Yale professor changes course
US massive open online course provider Coursera has appointed former Yale University president Richard Levin its chief executive officer. Professor Levin, 66, retired from the Yale presidency in June last year after 20 years in the post. In mid-April, he will take up his role at Coursera, which is the largest Mooc platform in the world. It currently offers more than 600 courses from 108 institutions to 7 million learners.
Ditch and switch
Forty per cent of students in Italy fail to complete their chosen course, a study says. According to a report by educational agency Anvur, 15 per cent of students on three-year courses drop out completely in the first year, while the same number switch courses. The remaining 10 per cent leave university later in their course – an attrition rate caused by “ineffective orientation, a deficit in preparing students and a weakness in training staff [to help] those enrolled”, says the report published on 20 March 2014.
Crimea’s new campus
Russia has announced plans to create a 10th federal university in the recently annexed province of Crimea. Natalya Goncharova, the Crimean minister of education, science, youth policy and sport, said that the institution should be set up as soon as possible. A working group of Crimean and Russian experts had been set up to address the issue, she added. According to Ms Goncharova, the plan will result in the merger of several institutions with the Taurida National University, The Voice of Russia reported.
Students in Venezuela have posted on YouTube a message documenting the fallout from protests against the government of President Nicolás Maduro. “This struggle is for all Venezuelans. We protest for the rights of everybody,” they say in the four-minute clip. Across the country, more than 35 people have died in the demonstrations since they were started by students in February, according to media reports.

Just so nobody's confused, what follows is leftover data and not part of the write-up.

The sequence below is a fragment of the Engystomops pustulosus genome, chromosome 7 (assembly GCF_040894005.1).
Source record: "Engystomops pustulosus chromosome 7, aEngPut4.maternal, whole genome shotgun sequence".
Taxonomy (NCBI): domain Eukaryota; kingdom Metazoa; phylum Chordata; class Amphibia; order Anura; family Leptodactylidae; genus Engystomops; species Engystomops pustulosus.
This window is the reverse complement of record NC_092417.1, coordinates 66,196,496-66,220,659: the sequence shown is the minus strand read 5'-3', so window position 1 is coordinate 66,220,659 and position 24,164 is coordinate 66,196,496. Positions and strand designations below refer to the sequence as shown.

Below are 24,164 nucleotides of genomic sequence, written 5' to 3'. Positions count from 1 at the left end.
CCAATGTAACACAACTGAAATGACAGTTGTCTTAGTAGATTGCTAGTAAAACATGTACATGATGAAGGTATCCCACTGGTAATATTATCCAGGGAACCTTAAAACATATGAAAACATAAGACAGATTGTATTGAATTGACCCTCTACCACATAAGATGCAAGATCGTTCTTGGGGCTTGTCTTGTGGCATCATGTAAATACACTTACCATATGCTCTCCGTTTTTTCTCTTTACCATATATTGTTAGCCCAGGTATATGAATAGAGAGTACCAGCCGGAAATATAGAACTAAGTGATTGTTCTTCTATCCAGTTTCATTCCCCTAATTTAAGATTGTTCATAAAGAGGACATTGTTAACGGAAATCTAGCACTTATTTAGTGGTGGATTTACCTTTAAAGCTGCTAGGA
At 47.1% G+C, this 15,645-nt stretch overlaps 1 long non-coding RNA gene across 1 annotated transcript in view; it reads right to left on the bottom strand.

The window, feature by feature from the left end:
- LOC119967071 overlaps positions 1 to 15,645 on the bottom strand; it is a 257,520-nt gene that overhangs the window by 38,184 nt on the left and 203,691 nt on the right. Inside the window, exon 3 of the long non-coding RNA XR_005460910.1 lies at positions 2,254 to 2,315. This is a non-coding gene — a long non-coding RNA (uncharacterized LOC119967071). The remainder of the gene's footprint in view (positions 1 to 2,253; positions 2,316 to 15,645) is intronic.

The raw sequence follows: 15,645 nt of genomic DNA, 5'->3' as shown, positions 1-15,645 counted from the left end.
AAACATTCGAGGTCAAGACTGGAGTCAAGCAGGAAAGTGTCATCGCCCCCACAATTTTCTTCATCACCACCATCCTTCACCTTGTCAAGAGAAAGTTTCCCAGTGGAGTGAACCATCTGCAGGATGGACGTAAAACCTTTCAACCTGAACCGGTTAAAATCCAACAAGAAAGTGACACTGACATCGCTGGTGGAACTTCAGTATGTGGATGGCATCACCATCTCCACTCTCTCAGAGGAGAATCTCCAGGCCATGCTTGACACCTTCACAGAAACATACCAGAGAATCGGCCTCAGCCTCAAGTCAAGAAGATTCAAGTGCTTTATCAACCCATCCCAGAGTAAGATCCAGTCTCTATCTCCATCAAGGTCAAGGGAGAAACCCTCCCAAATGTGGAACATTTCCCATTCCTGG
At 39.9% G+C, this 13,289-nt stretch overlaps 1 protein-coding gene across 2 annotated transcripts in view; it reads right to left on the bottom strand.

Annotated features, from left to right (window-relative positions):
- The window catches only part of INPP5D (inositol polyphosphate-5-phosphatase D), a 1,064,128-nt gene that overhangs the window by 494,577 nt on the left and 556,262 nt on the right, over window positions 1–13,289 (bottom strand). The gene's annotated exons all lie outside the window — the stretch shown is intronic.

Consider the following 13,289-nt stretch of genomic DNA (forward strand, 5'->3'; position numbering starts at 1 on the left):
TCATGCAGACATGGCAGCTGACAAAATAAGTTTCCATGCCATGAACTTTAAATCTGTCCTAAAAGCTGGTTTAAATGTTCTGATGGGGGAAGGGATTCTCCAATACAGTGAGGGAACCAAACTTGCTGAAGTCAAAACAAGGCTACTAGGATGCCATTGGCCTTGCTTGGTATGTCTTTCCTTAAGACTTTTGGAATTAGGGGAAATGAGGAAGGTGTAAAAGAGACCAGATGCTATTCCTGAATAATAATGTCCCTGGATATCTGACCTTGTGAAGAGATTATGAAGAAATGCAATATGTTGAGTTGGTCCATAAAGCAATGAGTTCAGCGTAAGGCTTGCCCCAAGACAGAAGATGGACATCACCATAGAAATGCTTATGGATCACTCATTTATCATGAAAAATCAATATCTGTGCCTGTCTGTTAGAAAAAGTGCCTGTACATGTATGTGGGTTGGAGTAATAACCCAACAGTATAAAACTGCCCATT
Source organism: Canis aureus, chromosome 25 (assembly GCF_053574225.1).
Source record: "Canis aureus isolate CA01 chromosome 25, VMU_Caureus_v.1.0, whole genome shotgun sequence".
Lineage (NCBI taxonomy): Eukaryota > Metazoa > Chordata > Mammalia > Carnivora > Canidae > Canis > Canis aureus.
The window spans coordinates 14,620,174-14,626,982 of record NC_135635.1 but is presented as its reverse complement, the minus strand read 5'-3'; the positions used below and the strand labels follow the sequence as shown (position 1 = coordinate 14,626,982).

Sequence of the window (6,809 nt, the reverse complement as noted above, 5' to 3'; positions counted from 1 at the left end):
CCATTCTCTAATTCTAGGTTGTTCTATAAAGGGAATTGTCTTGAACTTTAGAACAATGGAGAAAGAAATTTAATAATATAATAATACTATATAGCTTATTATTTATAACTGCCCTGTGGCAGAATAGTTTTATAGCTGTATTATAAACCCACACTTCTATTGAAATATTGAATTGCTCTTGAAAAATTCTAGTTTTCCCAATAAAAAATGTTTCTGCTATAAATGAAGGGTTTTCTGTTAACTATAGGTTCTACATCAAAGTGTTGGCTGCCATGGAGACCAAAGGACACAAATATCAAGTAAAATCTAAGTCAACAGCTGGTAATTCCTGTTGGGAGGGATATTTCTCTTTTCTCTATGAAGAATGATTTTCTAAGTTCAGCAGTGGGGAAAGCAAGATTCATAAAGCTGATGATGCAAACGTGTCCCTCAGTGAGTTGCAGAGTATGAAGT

The leader of the Nigerian Islamic terrorist organisation Boko Haram has said that all universities in the country risk attacks unless they close down. Abubakar Shekau issued the warning in a video posted last week, with local media translating him saying: “You should leave university, I hate university.” His comments are the latest threat from the group – whose name roughly translates as “Western education is forbidden” – following a series of attacks on universities and students in Nigeria.
The experience of the UK shows that any increase in student fees could end up costing the government more, Australia’s National Tertiary Education Union has warned. The comments by union president Jeannie Rea came ahead of student protests against recent A$2.3 billion (£1.3 billion) cuts in university funding and possible increases in tuition fees following the current review of Australia’s demand-driven system. “While [an increase] might increase the income of universities in the short run, it will…ultimately undermine the financial viability of Australia’s income-contingent [loans] system,” she said.